public static async Task<object> Run(<span class="hiddenSpellError" pre="" data-mce-bogus="1">HttpRequestMessage</span> req, TraceWriter log, </object>
IAsyncCollector<Lead> outputQueueItem, TextWriter outputBlob)
{
log.Info($"Lead Information Recieved");

string jsonContent = await req.Content.ReadAsStringAsync();
var lead = JsonConvert.DeserializeObject<Lead>(jsonContent);

log.Info($"Lead named {lead.Topic} created for {lead.FullName} with email id {lead.Email}");

// add to queue
await outputQueueItem.AddAsync(lead);

// write to a text file in azure blog storage
outputBlob.WriteLine($"Topic: {lead.Topic}");
outputBlob.WriteLine($"Full Name: {lead.FullName}");
outputBlob.WriteLine($"Email: {lead.Email}");

return req.CreateResponse(HttpStatusCode.OK, new { message = "Lead Information Recieved" });
}

To test the code click on Test and select Run

Click on Monitor tab for the Function and select the log created for our test run. We can see the values for the parameters in the invocation details section.

Now let us write a plugin that runs on Post Create of lead and calls this Function App.

First let us get the URL for our function app. Go to Function and click on Get Function URL.

Our Function URL –

The code parameter is the Key that should be passed while calling the above URL.

Keys tab is where we can configure out Keys.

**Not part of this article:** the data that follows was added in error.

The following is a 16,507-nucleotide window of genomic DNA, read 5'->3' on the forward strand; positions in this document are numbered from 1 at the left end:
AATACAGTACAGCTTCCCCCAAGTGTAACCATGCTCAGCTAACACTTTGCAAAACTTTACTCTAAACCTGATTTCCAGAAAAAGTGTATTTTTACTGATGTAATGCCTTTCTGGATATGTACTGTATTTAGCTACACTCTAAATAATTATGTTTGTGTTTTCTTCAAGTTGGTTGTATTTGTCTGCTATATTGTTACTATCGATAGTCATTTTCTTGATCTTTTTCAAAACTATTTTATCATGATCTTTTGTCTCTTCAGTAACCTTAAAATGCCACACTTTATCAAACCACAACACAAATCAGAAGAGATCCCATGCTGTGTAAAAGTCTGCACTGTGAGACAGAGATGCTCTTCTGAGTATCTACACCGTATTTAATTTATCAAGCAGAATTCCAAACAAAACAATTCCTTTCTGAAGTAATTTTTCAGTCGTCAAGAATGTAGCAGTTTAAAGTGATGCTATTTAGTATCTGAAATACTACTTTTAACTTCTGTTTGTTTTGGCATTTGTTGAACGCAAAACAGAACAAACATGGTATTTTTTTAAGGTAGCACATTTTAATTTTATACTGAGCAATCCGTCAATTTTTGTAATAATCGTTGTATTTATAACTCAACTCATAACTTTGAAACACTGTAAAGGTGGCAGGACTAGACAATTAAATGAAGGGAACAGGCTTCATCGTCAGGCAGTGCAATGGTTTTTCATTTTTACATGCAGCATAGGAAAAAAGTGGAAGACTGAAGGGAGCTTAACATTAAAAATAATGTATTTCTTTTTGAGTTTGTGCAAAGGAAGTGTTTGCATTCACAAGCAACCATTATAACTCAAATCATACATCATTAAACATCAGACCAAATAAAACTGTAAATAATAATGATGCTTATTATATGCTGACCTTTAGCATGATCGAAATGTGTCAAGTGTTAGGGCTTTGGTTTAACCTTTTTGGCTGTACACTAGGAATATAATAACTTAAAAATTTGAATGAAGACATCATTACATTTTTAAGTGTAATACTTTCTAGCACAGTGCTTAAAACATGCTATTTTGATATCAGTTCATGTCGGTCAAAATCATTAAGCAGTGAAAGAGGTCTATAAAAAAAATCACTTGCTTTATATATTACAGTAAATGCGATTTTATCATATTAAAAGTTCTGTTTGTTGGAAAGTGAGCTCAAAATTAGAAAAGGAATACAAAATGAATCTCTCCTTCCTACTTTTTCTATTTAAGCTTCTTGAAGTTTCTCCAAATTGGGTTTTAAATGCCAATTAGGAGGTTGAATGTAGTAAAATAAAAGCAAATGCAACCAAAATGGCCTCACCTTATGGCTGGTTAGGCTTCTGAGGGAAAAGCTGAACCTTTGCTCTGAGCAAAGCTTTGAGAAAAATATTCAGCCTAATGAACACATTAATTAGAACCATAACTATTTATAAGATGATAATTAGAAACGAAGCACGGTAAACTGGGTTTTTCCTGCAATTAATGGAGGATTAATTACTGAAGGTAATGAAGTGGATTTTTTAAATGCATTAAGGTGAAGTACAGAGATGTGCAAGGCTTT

Below is code for our plugin.


using Microsoft.Xrm.Sdk;
using System;
using System.IO;
using System.Net;
using System.Runtime.Serialization.Json;
using System.Text;

namespace MyTestPlugin
{

public class Lead
{
public string Topic { get; set; }
public string FullName { get; set; }
public string Email { get; set; }
}

public class MyPluginClass : IPlugin
{
public void Execute(IServiceProvider serviceProvider)
{
try
{
// Obtain the execution context from the service provider.
IPluginExecutionContext context = (IPluginExecutionContext)serviceProvider.GetService(typeof(IPluginExecutionContext));

// The InputParameters collection contains all the data passed in the message request.
if (context.InputParameters.Contains("Target") && context.InputParameters["Target"] is Entity)
{
// Obtain the target entity from the input parameters.
Entity entity = (Entity)context.InputParameters["Target"];

using (WebClient client = new WebClient())
{
// get the lead details
var myLead = new Lead();
myLead.Topic = entity.Attributes["subject"].ToString();
myLead.FullName = entity.Attributes["fullname"].ToString();
myLead.Email = entity.Attributes["emailaddress1"].ToString();

DataContractJsonSerializer serializer = new DataContractJsonSerializer(typeof(Lead));
MemoryStream memoryStream = new MemoryStream();
serializer.WriteObject(memoryStream, myLead);
var jsonObject = Encoding.Default.GetString(memoryStream.ToArray());

var webClient = new WebClient();
webClient.Headers[HttpRequestHeader.ContentType] = "application/json";

// our function key
var code = "2QYP6xwCswMNmzJDFJdDE65ed1PdNBOj5Wlu4LbSpeSjs/58h1KLbg==";
// the url for our Azure Function
var serviceUrl = "https://mycrmfunctionapp.azurewebsites.net/api/MyLeadWebHook?code=" + code;

// upload the data using Post mehtod
string response = webClient.UploadString(serviceUrl, jsonObject);
}
}
}
catch (Exception ex)
{
throw new InvalidPluginExecutionException(ex.Message);
}
}
}

}

Let us create our lead record in CRM and test our Azure Function.

We can check the Monitor tab for our Function and check the logs and can see the Lead Information added to queue and also a text file created from our output parameters.

Our text file in the container.

Hope it helps..